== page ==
Search Results for: year in review

Transitions: 25 Years of Film Making & Journalism in Indigenous Communities

By James Cullingham It is clearly a difficult moment in Indigenous-settler relations in Canada. Cases in criminal courts lead to perplexing outcomes. First Nations, various governments and major natural resource companies are pitted against one another over pipeline construction. As I write, an inquiry into Missing and Murdered Indigenous Women continues its work. In the cultural sphere, we are experiencing… Read more »

History Slam Episode 103: Reviewing the New Canada Hall at the Canadian Museum of History

http://activehistory.ca/wp-content/uploads/2017/09/History-Slam-Episode-103-Reviewing-the-New-Canada-Hall-at-the-Canadian-Museum-of-History.mp3Podcast: Play in new window | DownloadBy Sean Graham On July 1, 2017, the Canadian Museum of History opened its new Canada Hall to the public. After a multi-year renovation project, which included consultations across the country, there was great anticipation to see what the museum had put together for visitors. The reviews have been generally positive – even if… Read more »

Hippie Historiography: A Much Belated Historical Review of Neil Young’s Waging Heavy Peace

By Andrew Nurse I don’t think anyone is going to claim that Neil Young is a philosopher. If he himself is to be believed, his turn to prose as a medium of expression is the result of dope. Or, more exactly, his decision to quit smoking dope which has, he says, had an effect on his ability to write music…. Read more »

A Historian’s Year with a Chromebook

      4 Comments on A Historian’s Year with a Chromebook

by Sean Kheraj Could a Chromebook satisfy the computing needs of a historian? Over the past twelve months, I’ve been using one to find out. Google’s low-cost, Web-based operating system, ChromeOS, is one of the most unique developments in computing in recent years. It is a lean computer operating system based almost entirely around the use of Web applications and… Read more »

‘It Might Have Been Us’: 70 Years since the Windsor to Tecumseh Tornado

By Katrina Ackerman   At the age of ten, my father, two sisters, and I were driving through Alberta when a tornado struck. We were traveling from Trail, British Columbia to Saskatchewan for a relative’s wedding when a storm materialized in High River, a few hours from our hotel. We saw the aftermath of the storm on the news from the… Read more »

Canadian Girls In Training: 100 Years With A Purpose

      4 Comments on Canadian Girls In Training: 100 Years With A Purpose

by Krista McCracken Last week 50 women gathered at a church along the North Shore of Lake Huron to celebrate their shared memories, reminisce over local connections, and reflect on the national Canadian Girls in Training (CGIT) movement.  This year marks the 100th anniversary of CGIT.  I volunteered during the local anniversary celebration and learned about what CGIT meant for… Read more »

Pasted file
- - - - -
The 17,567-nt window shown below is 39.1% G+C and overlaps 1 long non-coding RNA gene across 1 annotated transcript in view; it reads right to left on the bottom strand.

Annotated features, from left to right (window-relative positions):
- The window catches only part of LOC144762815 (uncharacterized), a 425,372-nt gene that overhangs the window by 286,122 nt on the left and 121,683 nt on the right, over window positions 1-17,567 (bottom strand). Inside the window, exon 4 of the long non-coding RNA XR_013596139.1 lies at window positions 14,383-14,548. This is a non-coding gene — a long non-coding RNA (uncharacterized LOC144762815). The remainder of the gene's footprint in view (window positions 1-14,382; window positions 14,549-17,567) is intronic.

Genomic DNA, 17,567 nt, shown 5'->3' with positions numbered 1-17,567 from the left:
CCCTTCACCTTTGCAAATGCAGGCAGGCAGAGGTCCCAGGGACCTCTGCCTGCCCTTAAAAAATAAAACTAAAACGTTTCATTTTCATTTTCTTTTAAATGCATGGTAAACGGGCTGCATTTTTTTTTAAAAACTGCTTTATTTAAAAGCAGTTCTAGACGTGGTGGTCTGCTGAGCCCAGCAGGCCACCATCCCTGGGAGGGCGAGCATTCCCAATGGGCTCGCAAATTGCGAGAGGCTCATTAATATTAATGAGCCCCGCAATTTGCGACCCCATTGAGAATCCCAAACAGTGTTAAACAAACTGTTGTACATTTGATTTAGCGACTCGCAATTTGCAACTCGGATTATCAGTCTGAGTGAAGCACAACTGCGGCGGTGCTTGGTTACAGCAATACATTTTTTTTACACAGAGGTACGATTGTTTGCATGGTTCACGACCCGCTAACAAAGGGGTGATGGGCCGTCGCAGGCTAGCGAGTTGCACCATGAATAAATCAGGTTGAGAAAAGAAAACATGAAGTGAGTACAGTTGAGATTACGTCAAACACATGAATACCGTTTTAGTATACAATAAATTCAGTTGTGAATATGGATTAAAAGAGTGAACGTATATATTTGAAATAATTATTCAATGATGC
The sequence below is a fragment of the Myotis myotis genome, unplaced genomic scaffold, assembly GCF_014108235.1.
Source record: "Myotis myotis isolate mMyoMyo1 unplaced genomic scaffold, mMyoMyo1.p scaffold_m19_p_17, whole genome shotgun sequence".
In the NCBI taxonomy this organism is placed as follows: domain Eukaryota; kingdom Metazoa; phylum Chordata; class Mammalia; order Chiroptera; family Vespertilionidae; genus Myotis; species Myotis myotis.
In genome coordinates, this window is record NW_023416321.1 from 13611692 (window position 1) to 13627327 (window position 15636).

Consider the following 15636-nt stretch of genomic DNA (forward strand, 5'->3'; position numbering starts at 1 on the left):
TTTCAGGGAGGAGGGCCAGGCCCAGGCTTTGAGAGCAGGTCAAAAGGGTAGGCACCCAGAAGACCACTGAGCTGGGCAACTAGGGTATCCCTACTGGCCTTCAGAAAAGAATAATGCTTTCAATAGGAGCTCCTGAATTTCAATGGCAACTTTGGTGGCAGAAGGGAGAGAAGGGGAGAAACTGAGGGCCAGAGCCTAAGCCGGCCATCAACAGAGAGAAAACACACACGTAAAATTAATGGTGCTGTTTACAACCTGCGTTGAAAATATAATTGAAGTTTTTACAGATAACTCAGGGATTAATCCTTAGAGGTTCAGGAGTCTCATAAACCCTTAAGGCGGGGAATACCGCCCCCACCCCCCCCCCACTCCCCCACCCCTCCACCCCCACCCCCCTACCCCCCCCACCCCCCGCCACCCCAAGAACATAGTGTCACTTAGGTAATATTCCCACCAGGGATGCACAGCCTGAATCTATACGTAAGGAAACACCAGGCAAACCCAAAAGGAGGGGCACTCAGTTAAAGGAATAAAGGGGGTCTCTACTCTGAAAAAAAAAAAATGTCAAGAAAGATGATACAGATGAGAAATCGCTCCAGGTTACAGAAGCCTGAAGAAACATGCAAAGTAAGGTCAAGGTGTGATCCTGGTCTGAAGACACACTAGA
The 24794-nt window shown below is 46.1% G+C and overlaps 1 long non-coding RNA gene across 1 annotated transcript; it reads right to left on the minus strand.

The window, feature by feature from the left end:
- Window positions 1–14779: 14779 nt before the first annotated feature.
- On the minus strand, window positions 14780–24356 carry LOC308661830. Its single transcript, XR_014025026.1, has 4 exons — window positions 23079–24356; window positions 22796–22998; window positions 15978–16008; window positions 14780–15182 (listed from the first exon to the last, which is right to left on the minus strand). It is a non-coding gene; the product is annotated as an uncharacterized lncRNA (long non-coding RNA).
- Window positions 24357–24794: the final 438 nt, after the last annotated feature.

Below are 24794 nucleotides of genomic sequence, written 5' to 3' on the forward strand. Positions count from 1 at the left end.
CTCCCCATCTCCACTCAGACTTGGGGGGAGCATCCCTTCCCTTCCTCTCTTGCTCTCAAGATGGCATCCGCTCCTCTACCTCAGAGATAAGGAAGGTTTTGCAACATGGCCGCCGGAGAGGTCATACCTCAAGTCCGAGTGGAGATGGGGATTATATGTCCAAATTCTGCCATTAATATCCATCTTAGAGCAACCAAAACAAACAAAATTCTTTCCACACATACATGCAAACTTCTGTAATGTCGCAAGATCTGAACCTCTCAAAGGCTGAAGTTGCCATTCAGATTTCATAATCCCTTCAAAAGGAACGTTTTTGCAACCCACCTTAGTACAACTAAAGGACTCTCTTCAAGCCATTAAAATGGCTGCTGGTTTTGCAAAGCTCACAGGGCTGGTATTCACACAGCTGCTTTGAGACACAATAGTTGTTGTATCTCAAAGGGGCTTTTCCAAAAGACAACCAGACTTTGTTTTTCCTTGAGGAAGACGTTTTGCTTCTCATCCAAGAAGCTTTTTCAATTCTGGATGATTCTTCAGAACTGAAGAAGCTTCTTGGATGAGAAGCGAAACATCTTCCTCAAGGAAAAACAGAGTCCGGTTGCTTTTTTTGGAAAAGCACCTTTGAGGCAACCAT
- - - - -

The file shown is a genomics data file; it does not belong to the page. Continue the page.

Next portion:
Devolutionary Empire: A Review of James Kennedy’s Liberal Nationalisms: Empire, State, and Civil Society in Scotland and Quebec

By Gordon E. Bannerman In the twenty-first century, the notion of colonial empires has a distinctly antiquarian feel. Yet the British Empire, one of the most successful, exists to this day albeit in a composite rump-like form. At its height, the global reach of the British Empire was equalled by the wide range of political culture within it, and this… Read more »

A Review of The Education of Augie Merasty: A Residential School Memoir

By Kevin Plummer “When I was at that school,” Joseph Auguste (Augie) Merasty writes of his years at St. Therese Residential School, “it seemed always to be winter time” (Merasty, 41). It’s little surprise, then, that certain anecdotes from that season stand out in the memoir he’s written with David Carpenter, The Education of Augie Merasty: A Residential School Memoir…. Read more »

Review of Testimonies and Secrets: The Story of a Nova Scotia Family 1844-1977, by Robert M. Mennel

By Christine Moreland “The past is a foreign country: they do things differently there”.  Can we then ever really understand who ‘they’ were and how they lived? In Testimonies and Secrets: the Story of a Nova Scotia Family 1844-1977, Robert M. Mennel invites the reader to explore the themes of family, work and community life in a very foreign place: Crousetown,… Read more »

Review of Photography, Memory, and Refugee Identity: The Voyage of the SS Walnut, 1948 by Lynda Mannik

By Phil Gold  For Estonians, the twentieth century was a tug-of-war between political independence and social freedoms and repressive subjugation under the Soviet boot. Lynda Mannik’s book, Photography, Memory and Refugee Identity: The Voyage of The SS Walnut, 1948 provides a fascinating snapshot of one moment in that tumultuous history: the journey of the 347 Estonian refugees from Communism who… Read more »